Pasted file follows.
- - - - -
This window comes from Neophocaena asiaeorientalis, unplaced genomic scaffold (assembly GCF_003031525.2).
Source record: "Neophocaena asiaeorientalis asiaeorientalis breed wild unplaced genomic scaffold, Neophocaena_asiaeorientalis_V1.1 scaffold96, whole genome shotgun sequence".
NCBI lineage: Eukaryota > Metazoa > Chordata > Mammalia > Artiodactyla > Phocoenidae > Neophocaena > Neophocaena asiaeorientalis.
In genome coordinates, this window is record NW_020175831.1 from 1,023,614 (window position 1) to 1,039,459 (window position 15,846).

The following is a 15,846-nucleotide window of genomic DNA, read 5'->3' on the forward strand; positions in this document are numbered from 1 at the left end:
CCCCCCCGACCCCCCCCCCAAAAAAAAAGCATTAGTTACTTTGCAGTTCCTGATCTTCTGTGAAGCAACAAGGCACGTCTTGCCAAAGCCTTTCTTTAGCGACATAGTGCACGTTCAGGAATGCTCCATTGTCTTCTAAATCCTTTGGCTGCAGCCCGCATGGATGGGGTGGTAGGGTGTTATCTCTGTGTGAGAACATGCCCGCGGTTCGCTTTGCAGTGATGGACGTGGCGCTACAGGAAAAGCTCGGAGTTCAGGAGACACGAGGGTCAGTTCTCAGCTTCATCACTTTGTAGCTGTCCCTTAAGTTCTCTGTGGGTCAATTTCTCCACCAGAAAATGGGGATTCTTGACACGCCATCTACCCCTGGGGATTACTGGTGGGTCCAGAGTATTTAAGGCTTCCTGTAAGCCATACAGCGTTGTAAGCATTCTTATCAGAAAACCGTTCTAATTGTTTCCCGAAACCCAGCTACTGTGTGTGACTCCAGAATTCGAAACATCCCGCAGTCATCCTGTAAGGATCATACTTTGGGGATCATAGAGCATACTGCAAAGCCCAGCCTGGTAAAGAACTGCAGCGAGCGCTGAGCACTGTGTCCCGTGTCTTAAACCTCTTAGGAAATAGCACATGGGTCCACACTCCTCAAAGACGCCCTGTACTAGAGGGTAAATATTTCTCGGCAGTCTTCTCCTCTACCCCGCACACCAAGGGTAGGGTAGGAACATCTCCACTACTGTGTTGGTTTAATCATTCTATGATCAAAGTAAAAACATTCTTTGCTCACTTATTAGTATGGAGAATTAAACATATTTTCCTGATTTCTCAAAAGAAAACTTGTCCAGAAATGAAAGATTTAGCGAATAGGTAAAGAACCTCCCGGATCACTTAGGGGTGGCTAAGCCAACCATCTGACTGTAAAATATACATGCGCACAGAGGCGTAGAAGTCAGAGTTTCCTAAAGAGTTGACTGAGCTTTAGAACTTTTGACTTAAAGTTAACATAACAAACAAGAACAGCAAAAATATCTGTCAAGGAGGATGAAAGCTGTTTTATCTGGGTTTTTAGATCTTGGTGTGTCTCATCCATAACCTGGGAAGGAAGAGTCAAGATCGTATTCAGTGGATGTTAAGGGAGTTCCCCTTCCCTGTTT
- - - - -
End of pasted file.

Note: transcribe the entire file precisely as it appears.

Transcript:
This window comes from Neophocaena asiaeorientalis, unplaced genomic scaffold (assembly GCF_003031525.2).
Source record: "Neophocaena asiaeorientalis asiaeorientalis breed wild unplaced genomic scaffold, Neophocaena_asiaeorientalis_V1.1 scaffold96, whole genome shotgun sequence".
NCBI lineage: Eukaryota > Metazoa > Chordata > Mammalia > Artiodactyla > Phocoenidae > Neophocaena > Neophocaena asiaeorientalis.
In genome coordinates, this window is record NW_020175831.1 from 1,023,614 (window position 1) to 1,039,459 (window position 15,846).

The following is a 15,846-nucleotide window of genomic DNA, read 5'->3' on the forward strand; positions in this document are numbered from 1 at the left end:
CCCCCCCGACCCCCCCCCCAAAAAAAAAGCATTAGTTACTTTGCAGTTCCTGATCTTCTGTGAAGCAACAAGGCACGTCTTGCCAAAGCCTTTCTTTAGCGACATAGTGCACGTTCAGGAATGCTCCATTGTCTTCTAAATCCTTTGGCTGCAGCCCGCATGGATGGGGTGGTAGGGTGTTATCTCTGTGTGAGAACATGCCCGCGGTTCGCTTTGCAGTGATGGACGTGGCGCTACAGGAAAAGCTCGGAGTTCAGGAGACACGAGGGTCAGTTCTCAGCTTCATCACTTTGTAGCTGTCCCTTAAGTTCTCTGTGGGTCAATTTCTCCACCAGAAAATGGGGATTCTTGACACGCCATCTACCCCTGGGGATTACTGGTGGGTCCAGAGTATTTAAGGCTTCCTGTAAGCCATACAGCGTTGTAAGCATTCTTATCAGAAAACCGTTCTAATTGTTTCCCGAAACCCAGCTACTGTGTGTGACTCCAGAATTCGAAACATCCCGCAGTCATCCTGTAAGGATCATACTTTGGGGATCATAGAGCATACTGCAAAGCCCAGCCTGGTAAAGAACTGCAGCGAGCGCTGAGCACTGTGTCCCGTGTCTTAAACCTCTTAGGAAATAGCACATGGGTCCACACTCCTCAAAGACGCCCTGTACTAGAGGGTAAATATTTCTCGGCAGTCTTCTCCTCTACCCCGCACACCAAGGGTAGGGTAGGAACATCTCCACTACTGTGTTGGTTTAATCATTCTATGATCAAAGTAAAAACATTCTTTGCTCACTTATTAGTATGGAGAATTAAACATATTTTCCTGATTTCTCAAAAGAAAACTTGTCCAGAAATGAAAGATTTAGCGAATAGGTAAAGAACCTCCCGGATCACTTAGGGGTGGCTAAGCCAACCATCTGACTGTAAAATATACATGCGCACAGAGGCGTAGAAGTCAGAGTTTCCTAAAGAGTTGACTGAGCTTTAGAACTTTTGACTTAAAGTTAACATAACAAACAAGAACAGCAAAAATATCTGTCAAGGAGGATGAAAGCTGTTTTATCTGGGTTTTTAGATCTTGGTGTGTCTCATCCATAACCTGGGAAGGAAGAGTCAAGATCGTATTCAGTGGATGTTAAGGGAGTTCCCCTTCCCTGTTT